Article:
Jeff Bezos' Blue Origin is eyeing the commercial space station business — wants NASA as one of its first customers

Jeff Bezos' Blue Origin is eyeing the commercial space station business — wants NASA as one of its first customers
Amazon CEO and Blue Origin founder Jeff BezosBCCL
  • Jeff BezosBlue Origin is looking to make its own ‘free-flyer’ commercial space stations.
  • A new job posting on the spaceflight company’s official website indicates that the company is looking to hire talent to head up its ‘Orbital Habitat Formulation’ product line.
  • One of the requirements is that the candidate needs to have an extensive network at the National Aeronautics and Space Administration (NASA) that Blue Origin can tap into.
Billionaire and Amazon CEO Jeff Bezos’ spaceflight company Blue Origin may be considering dipping its toe in the commercial space station game according to a recent job posting on the company’s website. And, it’s looking at the National Aeronautics and Space Administration (NASA) as its first potential customer.

The job listing indicates that the company is looking for someone to lead the development of commercial space stations in Low-Earth orbit (LEO) as a part of its new product line ‘Orbital Habitat Formulation’.

“LEO habitable stations, learning from but going beyond the ISS (International Space Station), are a first step,” said the job description first spotted by SpaceNews,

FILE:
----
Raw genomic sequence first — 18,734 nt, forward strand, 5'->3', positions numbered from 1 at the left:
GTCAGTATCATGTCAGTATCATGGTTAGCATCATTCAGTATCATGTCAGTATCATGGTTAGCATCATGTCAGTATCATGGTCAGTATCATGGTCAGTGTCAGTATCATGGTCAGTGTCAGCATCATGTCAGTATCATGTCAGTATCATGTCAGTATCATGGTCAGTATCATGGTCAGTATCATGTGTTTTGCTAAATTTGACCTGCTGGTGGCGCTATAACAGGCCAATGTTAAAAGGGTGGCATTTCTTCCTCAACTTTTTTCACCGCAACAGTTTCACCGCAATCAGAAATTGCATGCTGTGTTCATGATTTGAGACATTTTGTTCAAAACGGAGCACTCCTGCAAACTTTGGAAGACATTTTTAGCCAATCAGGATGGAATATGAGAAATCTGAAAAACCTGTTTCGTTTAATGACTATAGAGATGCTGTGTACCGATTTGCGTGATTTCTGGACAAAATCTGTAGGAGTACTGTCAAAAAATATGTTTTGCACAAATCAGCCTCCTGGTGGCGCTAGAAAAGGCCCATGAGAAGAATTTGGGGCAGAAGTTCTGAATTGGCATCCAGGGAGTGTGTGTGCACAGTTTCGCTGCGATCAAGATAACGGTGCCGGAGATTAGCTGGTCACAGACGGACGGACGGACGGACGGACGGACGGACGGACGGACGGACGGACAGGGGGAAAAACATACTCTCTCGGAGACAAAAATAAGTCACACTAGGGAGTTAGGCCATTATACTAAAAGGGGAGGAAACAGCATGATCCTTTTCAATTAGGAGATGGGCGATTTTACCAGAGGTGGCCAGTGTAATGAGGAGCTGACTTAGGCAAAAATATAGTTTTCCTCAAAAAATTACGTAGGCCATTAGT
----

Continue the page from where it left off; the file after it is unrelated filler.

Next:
Blue Origin asserts that these space stations will be ‘fundamentally’ different from the other ‘exploration habitats’ that the company is also planning on building.

On the one hand, the company wants NASA to sign up, and on the other, it’s also looking at new acquisitions that help it create these habitats.


Blue Origin targets NASA as its first customer
Hunting for funds and designing a robust product strategy in only one part of the job. The other is the ability to understand government requirements — particularly from NASA.

Whoever scores the position will need to have an extensive network at the US-based space agency that Blue Origin can tap “to shape and accelerate the acquisition strategy for LEO destination systems.”

But NASA has hit pause on its promised support
NASA announced its LEO commercialization strategy last year. It said that would support the development of both commercial modules installed on the ISS as well as ‘free-flyer’ space stations operating independently of the ISS — like the ones that Blue Origin wants to build.

However, last month NASA hit pause on its NextSTEP program for a free-flyer solicitation, also known as Appendix K. According to officials [source], the space agency is not planning on pursuing the endeavour for the time being.

“We are reevaluating how we want to do that solicitation. At this time we will not be moving forward with Appendix K,” said Angela Hart, LEO commercialization manager at NASA during the ISS Research and Development Conference held online on August 27.

But the possibility is still on the cards, according to Phil McAlister, director of commercial spaceflight programs at NASA, who was on the same panel with Hart. “I can’t promise any specific timelines associated with that, but we are definitely working on the free flyer and intend to release a solicitation soon on that once we get our strategy all agreed to internally,” he said.

A school bus-sized asteroid will make its closest approach to Earth tomorrow — safely zooming past the planet

China has hardened its stance — experts decode the India-China joint statement on border tensions

Microsoft acquires exclusive license for Elon Musk’s largest GPT-3 AI language model

Facebook India Head goes to Supreme Court against Delhi Assembly Panel's summons on 'hate speech'